Similar to the trend in the residential market, integrators focused on larger commercial projects. The average commercial installation was a whopping $30,073, up an incredible 41% from the average price point of $21,250 in 2020.
In terms of establishing solid recurring monthly revenue, integrators are still moving slowly on that front. In 2021, the average integration company earned $104,910 in recurring annual revenue, or $8,742 per month. That is down from last year’s figure. It could be due to several factors.
First and most obviously it is because dealers are taking higher-priced projects so they are earning more revenue as a percentage of total revenue from the design, programming and installation portion of the project. Secondly, with the downturn in commercial business due to empty corporate offices, bars and restaurants, dealers likely lost some monthly maintenance fees associated with remotely managing the scheduling of corporate boardrooms. Also, with sales of existing homes being so hot, dealers might have had some longterm clients “cash out” on their high home values by selling; thus, eliminating their monthly service agreements.
Breaking out the RMR earned by the typical custom integrator, about 2% of the RMR is from service agreements, 1% is derived from security monitoring, 1% is remote managed services for commercial accounts, and the remaining 2.5% is from cloud-storage fees for video surveillance, remote power management, and other services like cleaning and cybersecurity.
Probably the most alarming statistic from this year’s survey is the across-the-board drop in profit margins in every category. Dealers report earning 26% profit on their equipment in 2021. That is down from 37% margin the previous year. Why? It could be another sign of the influx of consumer brands that do not offer dealers the leeway to mark up the product substantially.
At the same time — and perhaps even more alarming — margins for all types of labor (installation, programming, service and design) fell in 2021. That is likely due to the higher salaries and hourly wages CE pros are being forced to pay to attract talent. If dealers did not increase their labor rates to account for the higher wages or if there was lost productivity due to new hires, then the labor margin logically would fall.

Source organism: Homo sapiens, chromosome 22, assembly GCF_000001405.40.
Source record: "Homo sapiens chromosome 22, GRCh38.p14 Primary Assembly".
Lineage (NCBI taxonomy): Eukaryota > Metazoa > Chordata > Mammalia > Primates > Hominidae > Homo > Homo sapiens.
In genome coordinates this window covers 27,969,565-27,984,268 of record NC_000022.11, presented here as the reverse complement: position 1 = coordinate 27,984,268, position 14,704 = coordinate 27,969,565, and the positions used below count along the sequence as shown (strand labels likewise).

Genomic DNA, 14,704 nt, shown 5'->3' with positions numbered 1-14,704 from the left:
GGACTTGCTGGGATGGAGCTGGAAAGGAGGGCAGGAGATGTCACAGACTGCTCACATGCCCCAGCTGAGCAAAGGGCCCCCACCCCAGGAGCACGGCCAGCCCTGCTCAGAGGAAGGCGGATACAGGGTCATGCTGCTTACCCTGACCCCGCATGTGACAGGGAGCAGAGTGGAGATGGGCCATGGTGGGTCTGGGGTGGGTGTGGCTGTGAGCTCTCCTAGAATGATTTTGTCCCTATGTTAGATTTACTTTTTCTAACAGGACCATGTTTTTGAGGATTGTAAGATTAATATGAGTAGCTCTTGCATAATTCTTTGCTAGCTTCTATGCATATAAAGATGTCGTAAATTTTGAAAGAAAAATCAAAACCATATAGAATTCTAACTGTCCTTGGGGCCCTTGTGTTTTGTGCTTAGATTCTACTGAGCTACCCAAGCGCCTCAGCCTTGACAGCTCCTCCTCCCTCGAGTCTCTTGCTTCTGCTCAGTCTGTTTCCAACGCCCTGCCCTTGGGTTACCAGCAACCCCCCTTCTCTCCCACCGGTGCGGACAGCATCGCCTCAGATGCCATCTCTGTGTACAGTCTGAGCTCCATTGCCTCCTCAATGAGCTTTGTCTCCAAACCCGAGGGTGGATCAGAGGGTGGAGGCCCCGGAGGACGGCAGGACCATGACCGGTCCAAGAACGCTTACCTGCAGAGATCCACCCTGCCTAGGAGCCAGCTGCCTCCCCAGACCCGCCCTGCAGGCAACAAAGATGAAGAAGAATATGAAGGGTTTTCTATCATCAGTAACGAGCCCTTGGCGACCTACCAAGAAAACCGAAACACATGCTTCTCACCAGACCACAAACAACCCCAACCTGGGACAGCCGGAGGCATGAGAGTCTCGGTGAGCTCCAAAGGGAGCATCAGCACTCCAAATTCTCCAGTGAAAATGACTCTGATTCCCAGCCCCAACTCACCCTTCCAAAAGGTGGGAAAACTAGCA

Heading into 2022, there are still so many unknowns with rising inflation, lingering coronavirus, continued supply chain woes and the ongoing labor situations. But despite all that, integrators remain an optimistic bunch. They are predicting a double-digit increase in revenue of 11.6% in 2022. That optimism has been a long-standing tendency. Even in the depths of the housing crisis in 2007 through 2010 when some custom integrators lost half their revenues, they were predicting positive revenue increases. Speaking of optimism, 10% of integration companies expect to grow revenues by more than 50% in 2022.
Still Cottage Industry, But Maturing
The custom electronics industry remains solidly a home-based business for a high percentage of dealers. Nearly four out of every 10 companies (39%) are home-based, meaning they either work from their home with no showroom, or they actually use their home to showcase technology to potential clients.
About one out of every three integrators (28%) has a commercial office location with no showroom, and a similar percentage (33%) have a commercial office location with a showroom that is either appointment-only or has a retail element.
Owning a custom installation operation remains a small lifestyle business for many; however, the industry is maturing. Still, 11% of all companies are one-person shops, with another 19% of companies having between two and four employees. Last year, the CE Pro State of the Industry Survey indicated a big jump in employment, with the median number of employees leaping from eight to 13. At the time, we suspected it was an outlier statistic; however, this year’s study confirms it was not. The median number of employees per company once again is 13.